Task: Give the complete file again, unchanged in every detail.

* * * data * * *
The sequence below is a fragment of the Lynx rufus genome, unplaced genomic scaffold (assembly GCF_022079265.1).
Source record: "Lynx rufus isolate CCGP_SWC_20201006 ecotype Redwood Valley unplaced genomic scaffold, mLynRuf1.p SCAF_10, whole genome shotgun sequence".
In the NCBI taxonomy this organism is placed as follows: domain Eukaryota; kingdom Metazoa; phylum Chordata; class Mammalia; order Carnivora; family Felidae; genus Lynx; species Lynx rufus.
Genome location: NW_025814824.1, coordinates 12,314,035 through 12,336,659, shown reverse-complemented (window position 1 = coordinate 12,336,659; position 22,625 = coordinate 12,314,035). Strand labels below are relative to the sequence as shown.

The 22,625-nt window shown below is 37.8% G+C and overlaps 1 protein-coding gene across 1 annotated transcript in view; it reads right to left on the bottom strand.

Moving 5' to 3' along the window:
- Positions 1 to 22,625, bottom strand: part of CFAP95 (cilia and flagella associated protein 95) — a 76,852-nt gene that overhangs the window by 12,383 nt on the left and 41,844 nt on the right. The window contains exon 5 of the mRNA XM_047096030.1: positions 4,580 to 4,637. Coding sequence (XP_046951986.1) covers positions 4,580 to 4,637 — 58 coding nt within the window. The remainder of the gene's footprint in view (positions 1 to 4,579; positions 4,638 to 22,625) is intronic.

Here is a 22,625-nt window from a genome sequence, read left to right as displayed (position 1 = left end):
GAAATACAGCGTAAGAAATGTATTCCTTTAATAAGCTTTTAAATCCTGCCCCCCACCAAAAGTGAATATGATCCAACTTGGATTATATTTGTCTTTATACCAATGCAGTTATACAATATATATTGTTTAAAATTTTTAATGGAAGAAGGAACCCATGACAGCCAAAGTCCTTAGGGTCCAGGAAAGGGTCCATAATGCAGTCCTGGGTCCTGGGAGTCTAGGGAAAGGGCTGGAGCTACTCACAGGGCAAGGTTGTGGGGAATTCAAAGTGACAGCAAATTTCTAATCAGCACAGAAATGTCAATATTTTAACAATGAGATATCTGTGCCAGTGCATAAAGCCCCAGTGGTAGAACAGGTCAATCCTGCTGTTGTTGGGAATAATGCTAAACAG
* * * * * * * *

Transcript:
The sequence below is a fragment of the Lynx rufus genome, unplaced genomic scaffold (assembly GCF_022079265.1).
Source record: "Lynx rufus isolate CCGP_SWC_20201006 ecotype Redwood Valley unplaced genomic scaffold, mLynRuf1.p SCAF_10, whole genome shotgun sequence".
In the NCBI taxonomy this organism is placed as follows: domain Eukaryota; kingdom Metazoa; phylum Chordata; class Mammalia; order Carnivora; family Felidae; genus Lynx; species Lynx rufus.
Genome location: NW_025814824.1, coordinates 12,314,035 through 12,336,659, shown reverse-complemented (window position 1 = coordinate 12,336,659; position 22,625 = coordinate 12,314,035). Strand labels below are relative to the sequence as shown.

The 22,625-nt window shown below is 37.8% G+C and overlaps 1 protein-coding gene across 1 annotated transcript in view; it reads right to left on the bottom strand.

Moving 5' to 3' along the window:
- Positions 1 to 22,625, bottom strand: part of CFAP95 (cilia and flagella associated protein 95) — a 76,852-nt gene that overhangs the window by 12,383 nt on the left and 41,844 nt on the right. The window contains exon 5 of the mRNA XM_047096030.1: positions 4,580 to 4,637. Coding sequence (XP_046951986.1) covers positions 4,580 to 4,637 — 58 coding nt within the window. The remainder of the gene's footprint in view (positions 1 to 4,579; positions 4,638 to 22,625) is intronic.

Here is a 22,625-nt window from a genome sequence, read left to right as displayed (position 1 = left end):
GAAATACAGCGTAAGAAATGTATTCCTTTAATAAGCTTTTAAATCCTGCCCCCCACCAAAAGTGAATATGATCCAACTTGGATTATATTTGTCTTTATACCAATGCAGTTATACAATATATATTGTTTAAAATTTTTAATGGAAGAAGGAACCCATGACAGCCAAAGTCCTTAGGGTCCAGGAAAGGGTCCATAATGCAGTCCTGGGTCCTGGGAGTCTAGGGAAAGGGCTGGAGCTACTCACAGGGCAAGGTTGTGGGGAATTCAAAGTGACAGCAAATTTCTAATCAGCACAGAAATGTCAATATTTTAACAATGAGATATCTGTGCCAGTGCATAAAGCCCCAGTGGTAGAACAGGTCAATCCTGCTGTTGTTGGGAATAATGCTAAACAG